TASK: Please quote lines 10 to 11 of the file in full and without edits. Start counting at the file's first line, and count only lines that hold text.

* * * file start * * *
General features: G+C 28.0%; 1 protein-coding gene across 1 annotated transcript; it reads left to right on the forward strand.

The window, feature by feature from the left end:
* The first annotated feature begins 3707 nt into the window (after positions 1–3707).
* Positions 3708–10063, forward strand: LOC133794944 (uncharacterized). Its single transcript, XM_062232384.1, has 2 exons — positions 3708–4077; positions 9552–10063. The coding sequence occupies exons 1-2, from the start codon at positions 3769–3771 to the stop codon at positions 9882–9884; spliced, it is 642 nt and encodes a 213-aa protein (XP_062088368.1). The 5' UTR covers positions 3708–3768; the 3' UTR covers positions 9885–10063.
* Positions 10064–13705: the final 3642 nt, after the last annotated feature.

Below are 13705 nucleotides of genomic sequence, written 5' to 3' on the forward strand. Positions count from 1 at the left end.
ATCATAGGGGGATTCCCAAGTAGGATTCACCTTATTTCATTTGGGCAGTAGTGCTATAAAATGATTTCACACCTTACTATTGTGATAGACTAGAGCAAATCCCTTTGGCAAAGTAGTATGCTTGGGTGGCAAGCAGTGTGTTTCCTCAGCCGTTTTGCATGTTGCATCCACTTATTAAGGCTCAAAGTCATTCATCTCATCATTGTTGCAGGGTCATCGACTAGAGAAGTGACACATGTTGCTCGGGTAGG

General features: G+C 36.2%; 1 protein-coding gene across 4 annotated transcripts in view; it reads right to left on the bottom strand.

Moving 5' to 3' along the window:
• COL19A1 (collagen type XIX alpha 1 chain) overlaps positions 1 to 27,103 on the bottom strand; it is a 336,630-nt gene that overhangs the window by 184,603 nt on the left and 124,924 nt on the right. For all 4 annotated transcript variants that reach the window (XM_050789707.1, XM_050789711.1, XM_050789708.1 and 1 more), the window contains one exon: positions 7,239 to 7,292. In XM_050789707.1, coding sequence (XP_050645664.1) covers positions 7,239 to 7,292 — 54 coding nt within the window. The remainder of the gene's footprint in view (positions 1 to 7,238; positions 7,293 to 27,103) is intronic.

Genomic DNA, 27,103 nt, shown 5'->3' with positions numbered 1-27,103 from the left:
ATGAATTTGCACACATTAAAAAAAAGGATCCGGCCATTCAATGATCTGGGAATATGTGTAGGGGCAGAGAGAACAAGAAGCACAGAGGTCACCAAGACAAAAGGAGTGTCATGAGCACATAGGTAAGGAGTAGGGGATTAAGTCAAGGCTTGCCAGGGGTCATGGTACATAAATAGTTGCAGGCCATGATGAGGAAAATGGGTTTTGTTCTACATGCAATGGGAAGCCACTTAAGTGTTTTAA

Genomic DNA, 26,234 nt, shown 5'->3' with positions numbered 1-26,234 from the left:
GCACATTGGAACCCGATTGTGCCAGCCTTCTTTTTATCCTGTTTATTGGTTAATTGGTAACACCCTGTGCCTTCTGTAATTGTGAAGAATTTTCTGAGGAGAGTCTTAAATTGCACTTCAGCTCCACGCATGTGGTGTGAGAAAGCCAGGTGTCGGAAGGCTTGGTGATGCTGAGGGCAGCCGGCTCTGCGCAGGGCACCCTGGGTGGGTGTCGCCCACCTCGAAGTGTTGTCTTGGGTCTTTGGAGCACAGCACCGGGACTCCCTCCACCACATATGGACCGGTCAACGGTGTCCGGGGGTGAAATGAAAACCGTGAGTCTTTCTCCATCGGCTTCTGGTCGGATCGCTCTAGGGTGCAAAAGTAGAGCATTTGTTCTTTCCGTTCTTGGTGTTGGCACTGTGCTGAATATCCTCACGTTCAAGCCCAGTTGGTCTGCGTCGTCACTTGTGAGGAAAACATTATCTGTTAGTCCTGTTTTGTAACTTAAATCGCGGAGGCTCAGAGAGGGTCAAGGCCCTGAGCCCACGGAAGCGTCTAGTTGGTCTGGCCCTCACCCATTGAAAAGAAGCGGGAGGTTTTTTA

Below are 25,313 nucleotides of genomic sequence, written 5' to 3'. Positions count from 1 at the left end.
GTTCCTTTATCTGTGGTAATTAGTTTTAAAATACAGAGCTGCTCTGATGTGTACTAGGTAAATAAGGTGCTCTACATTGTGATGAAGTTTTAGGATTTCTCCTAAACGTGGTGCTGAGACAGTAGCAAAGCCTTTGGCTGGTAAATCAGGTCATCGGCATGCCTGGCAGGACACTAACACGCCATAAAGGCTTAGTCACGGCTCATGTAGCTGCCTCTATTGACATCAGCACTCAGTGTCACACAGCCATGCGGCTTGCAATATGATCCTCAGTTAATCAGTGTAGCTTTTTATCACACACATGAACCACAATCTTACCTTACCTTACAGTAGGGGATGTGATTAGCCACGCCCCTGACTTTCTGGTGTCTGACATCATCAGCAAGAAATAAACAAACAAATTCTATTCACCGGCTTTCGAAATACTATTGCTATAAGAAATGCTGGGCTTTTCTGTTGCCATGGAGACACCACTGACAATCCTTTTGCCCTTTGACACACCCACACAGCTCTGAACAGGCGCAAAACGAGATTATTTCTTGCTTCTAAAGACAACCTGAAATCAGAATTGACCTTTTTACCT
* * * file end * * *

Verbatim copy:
• COL19A1 (collagen type XIX alpha 1 chain) overlaps positions 1 to 27,103 on the bottom strand; it is a 336,630-nt gene that overhangs the window by 184,603 nt on the left and 124,924 nt on the right. For all 4 annotated transcript variants that reach the window (XM_050789707.1, XM_050789711.1, XM_050789708.1 and 1 more), the window contains one exon: positions 7,239 to 7,292. In XM_050789707.1, coding sequence (XP_050645664.1) covers positions 7,239 to 7,292 — 54 coding nt within the window. The remainder of the gene's footprint in view (positions 1 to 7,238; positions 7,293 to 27,103) is intronic.

Genomic DNA, 27,103 nt, shown 5'->3' with positions numbered 1-27,103 from the left: